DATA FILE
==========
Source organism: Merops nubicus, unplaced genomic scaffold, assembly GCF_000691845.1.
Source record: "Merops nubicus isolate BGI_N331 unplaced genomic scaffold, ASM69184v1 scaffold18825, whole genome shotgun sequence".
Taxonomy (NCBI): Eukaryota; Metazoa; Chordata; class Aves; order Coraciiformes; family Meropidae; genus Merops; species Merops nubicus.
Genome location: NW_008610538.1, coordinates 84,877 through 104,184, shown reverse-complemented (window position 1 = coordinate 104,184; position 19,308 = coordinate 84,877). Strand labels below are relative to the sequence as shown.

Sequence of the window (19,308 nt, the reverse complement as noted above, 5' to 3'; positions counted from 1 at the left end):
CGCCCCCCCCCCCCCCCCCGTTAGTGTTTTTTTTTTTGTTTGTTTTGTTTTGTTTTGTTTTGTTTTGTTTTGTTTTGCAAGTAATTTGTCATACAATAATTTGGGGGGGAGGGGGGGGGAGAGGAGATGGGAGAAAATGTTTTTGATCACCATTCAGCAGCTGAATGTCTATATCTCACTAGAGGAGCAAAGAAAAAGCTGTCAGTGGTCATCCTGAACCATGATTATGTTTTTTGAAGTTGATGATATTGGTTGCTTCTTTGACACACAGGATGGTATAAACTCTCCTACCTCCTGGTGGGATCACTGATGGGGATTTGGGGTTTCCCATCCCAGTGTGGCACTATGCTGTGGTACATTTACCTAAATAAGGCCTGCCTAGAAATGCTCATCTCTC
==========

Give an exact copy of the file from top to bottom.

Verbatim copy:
Source organism: Merops nubicus, unplaced genomic scaffold, assembly GCF_000691845.1.
Source record: "Merops nubicus isolate BGI_N331 unplaced genomic scaffold, ASM69184v1 scaffold18825, whole genome shotgun sequence".
Taxonomy (NCBI): Eukaryota; Metazoa; Chordata; class Aves; order Coraciiformes; family Meropidae; genus Merops; species Merops nubicus.
Genome location: NW_008610538.1, coordinates 84,877 through 104,184, shown reverse-complemented (window position 1 = coordinate 104,184; position 19,308 = coordinate 84,877). Strand labels below are relative to the sequence as shown.

Sequence of the window (19,308 nt, the reverse complement as noted above, 5' to 3'; positions counted from 1 at the left end):
CGCCCCCCCCCCCCCCCCCGTTAGTGTTTTTTTTTTTGTTTGTTTTGTTTTGTTTTGTTTTGTTTTGTTTTGTTTTGCAAGTAATTTGTCATACAATAATTTGGGGGGGAGGGGGGGGGAGAGGAGATGGGAGAAAATGTTTTTGATCACCATTCAGCAGCTGAATGTCTATATCTCACTAGAGGAGCAAAGAAAAAGCTGTCAGTGGTCATCCTGAACCATGATTATGTTTTTTGAAGTTGATGATATTGGTTGCTTCTTTGACACACAGGATGGTATAAACTCTCCTACCTCCTGGTGGGATCACTGATGGGGATTTGGGGTTTCCCATCCCAGTGTGGCACTATGCTGTGGTACATTTACCTAAATAAGGCCTGCCTAGAAATGCTCATCTCTC